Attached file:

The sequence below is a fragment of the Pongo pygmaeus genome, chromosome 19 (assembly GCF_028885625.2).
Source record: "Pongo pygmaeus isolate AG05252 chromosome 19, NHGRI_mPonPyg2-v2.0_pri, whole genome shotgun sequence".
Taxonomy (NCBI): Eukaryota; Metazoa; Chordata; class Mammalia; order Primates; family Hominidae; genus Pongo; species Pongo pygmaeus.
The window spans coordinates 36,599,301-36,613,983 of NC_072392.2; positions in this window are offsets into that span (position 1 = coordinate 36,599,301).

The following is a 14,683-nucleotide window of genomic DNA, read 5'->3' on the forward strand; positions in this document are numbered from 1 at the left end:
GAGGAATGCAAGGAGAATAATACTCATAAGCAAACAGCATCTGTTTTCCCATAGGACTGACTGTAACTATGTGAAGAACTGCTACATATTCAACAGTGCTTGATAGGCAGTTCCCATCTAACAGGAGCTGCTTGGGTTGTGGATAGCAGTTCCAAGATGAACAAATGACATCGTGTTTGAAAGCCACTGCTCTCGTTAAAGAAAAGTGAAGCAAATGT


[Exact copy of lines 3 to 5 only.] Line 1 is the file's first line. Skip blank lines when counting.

Taxonomy (NCBI): Eukaryota; Metazoa; Chordata; class Mammalia; order Primates; family Hominidae; genus Pongo; species Pongo pygmaeus.
The window spans coordinates 36,599,301-36,613,983 of NC_072392.2; positions in this window are offsets into that span (position 1 = coordinate 36,599,301).

The following is a 14,683-nucleotide window of genomic DNA, read 5'->3' on the forward strand; positions in this document are numbered from 1 at the left end: